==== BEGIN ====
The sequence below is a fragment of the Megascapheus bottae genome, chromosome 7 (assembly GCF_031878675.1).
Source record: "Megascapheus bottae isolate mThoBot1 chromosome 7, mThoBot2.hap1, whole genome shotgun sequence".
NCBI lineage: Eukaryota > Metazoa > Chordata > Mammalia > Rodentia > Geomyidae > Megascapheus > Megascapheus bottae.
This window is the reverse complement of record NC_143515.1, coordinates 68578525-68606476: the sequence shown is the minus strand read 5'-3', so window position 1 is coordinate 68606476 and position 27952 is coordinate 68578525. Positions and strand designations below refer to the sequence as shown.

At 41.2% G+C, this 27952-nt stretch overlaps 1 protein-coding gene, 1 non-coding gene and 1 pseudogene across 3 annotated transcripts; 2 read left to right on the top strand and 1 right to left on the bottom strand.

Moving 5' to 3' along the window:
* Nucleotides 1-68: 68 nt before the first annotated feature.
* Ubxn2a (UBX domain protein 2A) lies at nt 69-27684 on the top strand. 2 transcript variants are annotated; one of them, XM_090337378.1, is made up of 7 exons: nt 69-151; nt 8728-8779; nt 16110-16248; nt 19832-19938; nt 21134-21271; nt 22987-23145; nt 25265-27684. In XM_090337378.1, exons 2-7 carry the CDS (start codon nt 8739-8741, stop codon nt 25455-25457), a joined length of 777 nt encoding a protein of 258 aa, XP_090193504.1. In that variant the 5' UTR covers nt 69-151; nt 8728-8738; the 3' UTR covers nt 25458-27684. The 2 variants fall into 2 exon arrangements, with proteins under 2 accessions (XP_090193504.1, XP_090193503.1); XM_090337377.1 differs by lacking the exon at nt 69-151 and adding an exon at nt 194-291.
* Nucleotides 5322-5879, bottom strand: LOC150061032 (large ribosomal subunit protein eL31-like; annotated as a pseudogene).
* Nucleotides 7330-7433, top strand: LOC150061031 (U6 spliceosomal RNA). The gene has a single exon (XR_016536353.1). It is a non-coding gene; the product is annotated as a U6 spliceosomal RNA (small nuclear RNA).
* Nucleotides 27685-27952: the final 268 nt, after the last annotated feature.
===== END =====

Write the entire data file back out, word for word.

The sequence below is a fragment of the Megascapheus bottae genome, chromosome 7 (assembly GCF_031878675.1).
Source record: "Megascapheus bottae isolate mThoBot1 chromosome 7, mThoBot2.hap1, whole genome shotgun sequence".
NCBI lineage: Eukaryota > Metazoa > Chordata > Mammalia > Rodentia > Geomyidae > Megascapheus > Megascapheus bottae.
This window is the reverse complement of record NC_143515.1, coordinates 68578525-68606476: the sequence shown is the minus strand read 5'-3', so window position 1 is coordinate 68606476 and position 27952 is coordinate 68578525. Positions and strand designations below refer to the sequence as shown.

At 41.2% G+C, this 27952-nt stretch overlaps 1 protein-coding gene, 1 non-coding gene and 1 pseudogene across 3 annotated transcripts; 2 read left to right on the top strand and 1 right to left on the bottom strand.

Moving 5' to 3' along the window:
* Nucleotides 1-68: 68 nt before the first annotated feature.
* Ubxn2a (UBX domain protein 2A) lies at nt 69-27684 on the top strand. 2 transcript variants are annotated; one of them, XM_090337378.1, is made up of 7 exons: nt 69-151; nt 8728-8779; nt 16110-16248; nt 19832-19938; nt 21134-21271; nt 22987-23145; nt 25265-27684. In XM_090337378.1, exons 2-7 carry the CDS (start codon nt 8739-8741, stop codon nt 25455-25457), a joined length of 777 nt encoding a protein of 258 aa, XP_090193504.1. In that variant the 5' UTR covers nt 69-151; nt 8728-8738; the 3' UTR covers nt 25458-27684. The 2 variants fall into 2 exon arrangements, with proteins under 2 accessions (XP_090193504.1, XP_090193503.1); XM_090337377.1 differs by lacking the exon at nt 69-151 and adding an exon at nt 194-291.
* Nucleotides 5322-5879, bottom strand: LOC150061032 (large ribosomal subunit protein eL31-like; annotated as a pseudogene).
* Nucleotides 7330-7433, top strand: LOC150061031 (U6 spliceosomal RNA). The gene has a single exon (XR_016536353.1). It is a non-coding gene; the product is annotated as a U6 spliceosomal RNA (small nuclear RNA).
* Nucleotides 27685-27952: the final 268 nt, after the last annotated feature.